Electric field distribution in the brain

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Main Question or Discussion Point

I have a PhD in Molecular Neuroscience but am working on something that requires knowledge of electric field distribution in the brain. I understand that electric field intensity (V/cm) is E=(V1-V2)/d in a theoretical model (between 2 infinite plates, that are parallel and equidistant through a homogeneous medium). In a model where the plates are not parallel and the medium is not homogenous (say the brain for example), field intensity is affected by the distance between the 2 plates, the location and orientation of interfaces between different tissues and the individual dielectric properties of tissues. Here is where I am getting lost....

I often see electric field distribution also given in V/cm. How is this possible when intensity and distribution do not seem to be interchangeable or directly proportional according the following:
-Field distribution in serial tissues of increasing resistance: field distribution across the 3 tissues in series is equal regardless of the resistance and intensity is highest in the tissue of highest resistance
-Filed distribution in parallel tissues with different levels of resistance: field distribution is greatest in the tissue with lowest resistance when tissues are parallel and field intensity is equal regardless of resistance

Any insights would be helpful. Thank you in advance.
 

Answers and Replies

  • #2
berkeman
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I have a PhD in Molecular Neuroscience but am working on something that requires knowledge of electric field distribution in the brain. I understand that electric field intensity (V/cm) is E=(V1-V2)/d in a theoretical model (between 2 infinite plates, that are parallel and equidistant through a homogeneous medium). In a model where the plates are not parallel and the medium is not homogenous (say the brain for example), field intensity is affected by the distance between the 2 plates, the location and orientation of interfaces between different tissues and the individual dielectric properties of tissues. Here is where I am getting lost....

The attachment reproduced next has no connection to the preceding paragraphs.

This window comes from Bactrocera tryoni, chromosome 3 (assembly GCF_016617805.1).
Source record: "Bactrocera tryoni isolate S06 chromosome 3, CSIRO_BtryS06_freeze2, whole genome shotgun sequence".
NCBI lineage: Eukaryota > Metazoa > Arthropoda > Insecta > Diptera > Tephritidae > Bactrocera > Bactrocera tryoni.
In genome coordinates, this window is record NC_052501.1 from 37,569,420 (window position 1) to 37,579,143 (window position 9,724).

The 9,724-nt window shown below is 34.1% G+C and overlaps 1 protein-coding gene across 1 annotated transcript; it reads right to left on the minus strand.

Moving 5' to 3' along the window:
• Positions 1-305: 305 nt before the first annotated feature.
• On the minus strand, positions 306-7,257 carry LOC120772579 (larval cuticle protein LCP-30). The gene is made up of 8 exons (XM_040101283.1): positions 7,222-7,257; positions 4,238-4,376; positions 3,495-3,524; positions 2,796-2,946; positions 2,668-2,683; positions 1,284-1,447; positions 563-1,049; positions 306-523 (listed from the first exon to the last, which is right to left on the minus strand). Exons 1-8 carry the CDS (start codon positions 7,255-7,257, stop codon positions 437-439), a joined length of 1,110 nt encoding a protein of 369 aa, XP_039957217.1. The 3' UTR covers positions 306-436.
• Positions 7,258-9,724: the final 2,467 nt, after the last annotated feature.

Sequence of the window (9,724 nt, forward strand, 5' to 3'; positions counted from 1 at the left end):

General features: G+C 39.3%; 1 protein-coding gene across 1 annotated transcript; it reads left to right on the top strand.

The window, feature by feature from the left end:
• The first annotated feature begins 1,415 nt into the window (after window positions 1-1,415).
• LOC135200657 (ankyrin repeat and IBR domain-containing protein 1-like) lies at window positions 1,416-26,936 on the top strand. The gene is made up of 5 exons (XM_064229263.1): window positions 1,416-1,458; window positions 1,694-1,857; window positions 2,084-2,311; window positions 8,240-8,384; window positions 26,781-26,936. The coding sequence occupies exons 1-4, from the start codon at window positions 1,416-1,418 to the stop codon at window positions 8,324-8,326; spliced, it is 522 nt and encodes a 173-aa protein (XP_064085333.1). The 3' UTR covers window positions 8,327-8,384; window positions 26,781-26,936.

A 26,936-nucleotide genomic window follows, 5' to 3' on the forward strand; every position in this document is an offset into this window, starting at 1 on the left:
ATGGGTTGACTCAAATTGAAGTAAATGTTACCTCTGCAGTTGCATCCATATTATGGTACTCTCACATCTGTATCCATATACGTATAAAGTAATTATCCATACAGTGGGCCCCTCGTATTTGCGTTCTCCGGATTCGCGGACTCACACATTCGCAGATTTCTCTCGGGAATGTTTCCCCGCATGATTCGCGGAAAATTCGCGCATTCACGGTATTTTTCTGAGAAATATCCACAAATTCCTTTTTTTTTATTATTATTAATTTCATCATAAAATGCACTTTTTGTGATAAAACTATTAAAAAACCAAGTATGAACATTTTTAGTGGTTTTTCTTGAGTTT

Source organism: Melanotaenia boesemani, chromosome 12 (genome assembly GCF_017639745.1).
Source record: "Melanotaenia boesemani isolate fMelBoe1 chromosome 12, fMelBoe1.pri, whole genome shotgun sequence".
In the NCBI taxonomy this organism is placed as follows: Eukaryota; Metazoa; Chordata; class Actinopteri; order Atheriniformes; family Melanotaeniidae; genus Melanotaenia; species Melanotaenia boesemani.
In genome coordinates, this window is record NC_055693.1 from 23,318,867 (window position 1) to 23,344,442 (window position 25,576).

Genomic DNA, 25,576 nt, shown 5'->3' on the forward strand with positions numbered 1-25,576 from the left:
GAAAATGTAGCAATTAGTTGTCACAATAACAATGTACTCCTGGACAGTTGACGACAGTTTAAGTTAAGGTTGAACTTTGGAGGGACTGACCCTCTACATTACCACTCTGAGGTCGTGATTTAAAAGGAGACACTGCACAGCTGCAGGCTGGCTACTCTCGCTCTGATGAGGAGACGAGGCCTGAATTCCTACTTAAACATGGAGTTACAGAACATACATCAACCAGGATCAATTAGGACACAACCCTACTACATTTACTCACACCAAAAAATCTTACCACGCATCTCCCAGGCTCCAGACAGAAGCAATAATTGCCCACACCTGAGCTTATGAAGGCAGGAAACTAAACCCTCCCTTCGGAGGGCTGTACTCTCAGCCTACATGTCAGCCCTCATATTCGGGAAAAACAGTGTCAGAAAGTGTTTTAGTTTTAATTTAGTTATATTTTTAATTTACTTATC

I often see electric field distribution also given in V/cm. How is this possible when intensity and distribution do not seem to be interchangeable or directly proportional according the following:
-Field distribution in serial tissues of increasing resistance: field distribution across the 3 tissues in series is equal regardless of the resistance and intensity is highest in the tissue of highest resistance
-Filed distribution in parallel tissues with different levels of resistance: field distribution is greatest in the tissue with lowest resistance when tissues are parallel and field intensity is equal regardless of resistance

Any insights would be helpful. Thank you in advance.
Welcome to the PF. :smile:

I've moved your thread to the Biology/Medical forum for now, since it seems to fit here better.